In English class, they teach you not to write sentences and thoughts that go on longer than they should or directions that they should not go. They call these “run-on” sentences, or in conversations, you might say that they got off on a tangent. As a parent of a child with some special needs, I often find myself in conversations with my son traveling down a verbal road with no end in sight. The worst is when he comes down in the morning and says, “Dad, can I tell you about my dream?” I know at that moment if I say “Yes,” I have punched my ticket for a roller coaster ride of a dream discussion, and if I say “No,” I have a twinge of guilt for not being the perfect dad! The reality is that he just wants to tell me what he is excited about or what has happened to him. He cannot hold it back, and he cannot cut it short. As I was reading 1 Timothy 6:11-16, I was reminded of these conversations with my son, where the excitement and enthusiasm cannot be contained in short statements, but overflow with much descriptive language. The difference is, Paul has much reason to go off on tangents or write run-on sentences because he is consumed with a passion for God’s glory and the impact that has or should have on the follower of Jesus.
Our section begins with a transition statement in which Paul directs the attention back to Timothy, referred to in vs. 11 as “man of God.” It is fair to say, though, that Paul’s instructions apply to all of us, though in this case they seem directed at his son/pastor. This transition verse first instructs Timothy to “flee these things,” which would refer to, at the very least, to the love of money and the temptation and evil that is found there. We are to flee these things, but the focus of this paragraph is more on the pursuit of God: listing a series of items that seems to parallel the fruit of the Spirit (Galatians 5:22-23). While this appears to be the focus of Paul’s intent in this section, he goes off into multiple tangents as he considers the God we serve and our Savior, Jesus Christ. There is a calling on God’s people to pursue God, to pursue righteousness, godliness, etc. There is a calling, especially on ministry leaders, to be above reproach and to keep the commands of God free from reproach. But all of this is grounded and centered around the person and character of God, the person, and character of Jesus. It is in these exhortations that Paul cannot help himself, just as my son cannot help himself: Paul has to talk about the wonder, the majesty, the grace and glory of God. Let’s walk through, briefly, the statements Paul brings into this charge to Timothy.
God gives life to all things. In our relatively informed minds, we acknowledge that God gives life. God is the Creator. God also sustains life by His grace. But the question before us is why does Paul include this in his charge to Timothy? Not only does he mention that God gives life to all things, but this charge is made with a full awareness of the presence of God with them. The effect of this is to elevate the charge that Paul is giving Timothy. It is not just a mentor motivating a mentee. It is a divine appointment to follow after God and lead others in that way. Timothy is reminded that God’s presence is with him, the God who gives and sustains life, who calls and saves His people, giving them eternal life.
Paul takes Timothy back to the cross, to the trials, and to the good confession that Jesus made, not shrinking back in the face of opposition, but holding firm to the truth. It was the example Paul was following and the example to which he is calling Timothy. Anyone who follows Jesus will face persecution, and those who are on the front lines of the battle will face attacks from the enemy.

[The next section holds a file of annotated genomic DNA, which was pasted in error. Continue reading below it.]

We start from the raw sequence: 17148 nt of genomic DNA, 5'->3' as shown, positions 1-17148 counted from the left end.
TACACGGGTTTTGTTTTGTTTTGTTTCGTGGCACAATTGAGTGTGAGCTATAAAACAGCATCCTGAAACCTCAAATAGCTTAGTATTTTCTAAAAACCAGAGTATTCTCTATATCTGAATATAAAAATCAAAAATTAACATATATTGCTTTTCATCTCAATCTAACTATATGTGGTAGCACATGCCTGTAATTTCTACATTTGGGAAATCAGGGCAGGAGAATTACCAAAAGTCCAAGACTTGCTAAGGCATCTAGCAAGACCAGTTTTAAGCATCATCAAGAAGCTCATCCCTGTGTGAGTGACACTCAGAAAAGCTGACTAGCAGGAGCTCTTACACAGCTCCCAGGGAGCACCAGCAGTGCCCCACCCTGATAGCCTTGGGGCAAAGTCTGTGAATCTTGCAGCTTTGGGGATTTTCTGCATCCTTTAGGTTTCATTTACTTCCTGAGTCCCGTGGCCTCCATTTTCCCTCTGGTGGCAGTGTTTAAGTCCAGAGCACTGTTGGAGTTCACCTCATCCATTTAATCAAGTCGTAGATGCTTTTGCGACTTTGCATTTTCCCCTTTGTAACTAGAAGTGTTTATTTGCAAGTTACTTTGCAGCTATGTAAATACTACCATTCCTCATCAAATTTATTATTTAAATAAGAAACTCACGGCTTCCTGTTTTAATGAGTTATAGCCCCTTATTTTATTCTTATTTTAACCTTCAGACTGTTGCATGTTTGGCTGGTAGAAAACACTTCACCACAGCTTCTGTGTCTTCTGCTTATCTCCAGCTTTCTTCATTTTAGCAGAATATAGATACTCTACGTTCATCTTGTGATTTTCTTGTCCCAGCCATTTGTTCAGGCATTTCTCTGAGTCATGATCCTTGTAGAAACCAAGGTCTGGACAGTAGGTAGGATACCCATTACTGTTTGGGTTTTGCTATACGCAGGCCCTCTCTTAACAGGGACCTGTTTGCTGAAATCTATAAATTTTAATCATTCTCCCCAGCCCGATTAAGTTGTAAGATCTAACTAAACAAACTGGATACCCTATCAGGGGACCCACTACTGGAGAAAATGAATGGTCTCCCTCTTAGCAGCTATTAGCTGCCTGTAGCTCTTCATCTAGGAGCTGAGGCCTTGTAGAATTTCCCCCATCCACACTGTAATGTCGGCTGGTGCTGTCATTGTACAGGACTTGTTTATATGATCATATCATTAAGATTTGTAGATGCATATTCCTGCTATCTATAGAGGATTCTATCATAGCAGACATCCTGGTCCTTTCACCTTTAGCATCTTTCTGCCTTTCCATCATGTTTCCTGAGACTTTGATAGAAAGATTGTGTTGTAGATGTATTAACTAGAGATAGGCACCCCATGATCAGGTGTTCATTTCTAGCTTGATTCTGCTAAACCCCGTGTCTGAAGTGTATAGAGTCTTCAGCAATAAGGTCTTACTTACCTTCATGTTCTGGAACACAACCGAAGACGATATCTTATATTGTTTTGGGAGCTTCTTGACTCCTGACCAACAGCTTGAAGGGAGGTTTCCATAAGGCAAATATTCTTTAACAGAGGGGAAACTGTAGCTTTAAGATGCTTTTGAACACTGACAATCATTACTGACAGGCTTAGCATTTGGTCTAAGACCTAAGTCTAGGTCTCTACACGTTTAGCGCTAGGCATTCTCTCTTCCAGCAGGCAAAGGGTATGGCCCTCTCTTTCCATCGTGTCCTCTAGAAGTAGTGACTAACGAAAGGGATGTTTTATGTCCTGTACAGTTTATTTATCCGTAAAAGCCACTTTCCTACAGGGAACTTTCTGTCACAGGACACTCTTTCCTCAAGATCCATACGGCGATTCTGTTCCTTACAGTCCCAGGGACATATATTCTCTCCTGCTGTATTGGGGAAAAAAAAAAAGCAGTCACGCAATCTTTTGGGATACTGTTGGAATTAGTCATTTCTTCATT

The appearing of Jesus will happen at the proper time.This is not all there is; the followers of Jesus has a future ahead of them. There are differing views on how and when this appearing will come, but all believe that the day will come when Jesus will appear when the kingdom will be fully realized, and Jesus will reign as the King. Until that day, there is work to do, but the work is done with an eye for that day. In Paul’s charge to Timothy, he is sure to remind him that this ministry, this command is to be kept pure until that day and for that day. There will be and has been a long wait, but it is not an empty waiting. Rather it is a waiting that has a certain future at the end.
Jesus: the blessed, the only Sovereign, the King of kings and Lord of Lord’s, who alone has immortality, who dwells in unapproachable light, whom has never been seen nor can be seen by man. To Him be honor and eternal dominion. What a wonderful benediction to this book, even as it falls a few verses before the end. It is in this that we see the passion that Paul has for the glory of God. His life, post-conversion, was characterized by bringing people to see the glory of God and calling for a response.
Notice the descriptive terms and the strength these can bring to our walk with God. He is the blessed sovereign, the one who rules and reigns over the universe. He is the King of kings and Lord of Lord’s; He raises up and puts down kings all according to His plan. He rules the rulers and directs their actions. He alone has immortality, bringing us back to the idea mentioned earlier that God is the giver of life because He is the possessor of life. He lives or dwells in unapproachable light. We are brought in our minds back to the time of Moses, where He was not allowed to see His glory, that no one can see God and live. This same God is the one who draws near to us, who chooses to bring us into His kingdom and His presence. Paul ends, then, with a doxology recognizing the honor and eternal dominion of God. It only makes sense, then, for the child of God, for the servant of the Lord, to pursue God, to pursue righteousness, to pursue all the things of God because it is where we alone find hope and strength!